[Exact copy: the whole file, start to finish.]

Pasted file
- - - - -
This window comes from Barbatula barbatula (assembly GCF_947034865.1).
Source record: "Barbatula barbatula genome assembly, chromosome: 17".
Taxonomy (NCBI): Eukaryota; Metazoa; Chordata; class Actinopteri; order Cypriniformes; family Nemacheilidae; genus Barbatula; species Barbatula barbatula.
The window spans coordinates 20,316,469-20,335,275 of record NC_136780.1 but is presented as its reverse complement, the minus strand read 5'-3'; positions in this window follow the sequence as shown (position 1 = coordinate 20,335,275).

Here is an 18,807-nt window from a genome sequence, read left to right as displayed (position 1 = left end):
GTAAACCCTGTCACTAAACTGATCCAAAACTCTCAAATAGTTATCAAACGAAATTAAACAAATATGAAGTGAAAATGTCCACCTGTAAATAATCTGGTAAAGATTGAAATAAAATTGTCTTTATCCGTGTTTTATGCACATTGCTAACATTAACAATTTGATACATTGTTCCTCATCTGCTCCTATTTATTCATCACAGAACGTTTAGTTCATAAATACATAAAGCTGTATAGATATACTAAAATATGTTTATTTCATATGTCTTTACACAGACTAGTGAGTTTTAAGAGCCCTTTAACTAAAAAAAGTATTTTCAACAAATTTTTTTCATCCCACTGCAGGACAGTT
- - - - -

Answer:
This window comes from Barbatula barbatula (assembly GCF_947034865.1).
Source record: "Barbatula barbatula genome assembly, chromosome: 17".
Taxonomy (NCBI): Eukaryota; Metazoa; Chordata; class Actinopteri; order Cypriniformes; family Nemacheilidae; genus Barbatula; species Barbatula barbatula.
The window spans coordinates 20,316,469-20,335,275 of record NC_136780.1 but is presented as its reverse complement, the minus strand read 5'-3'; positions in this window follow the sequence as shown (position 1 = coordinate 20,335,275).

Here is an 18,807-nt window from a genome sequence, read left to right as displayed (position 1 = left end):
GTAAACCCTGTCACTAAACTGATCCAAAACTCTCAAATAGTTATCAAACGAAATTAAACAAATATGAAGTGAAAATGTCCACCTGTAAATAATCTGGTAAAGATTGAAATAAAATTGTCTTTATCCGTGTTTTATGCACATTGCTAACATTAACAATTTGATACATTGTTCCTCATCTGCTCCTATTTATTCATCACAGAACGTTTAGTTCATAAATACATAAAGCTGTATAGATATACTAAAATATGTTTATTTCATATGTCTTTACACAGACTAGTGAGTTTTAAGAGCCCTTTAACTAAAAAAAGTATTTTCAACAAATTTTTTTCATCCCACTGCAGGACAGTT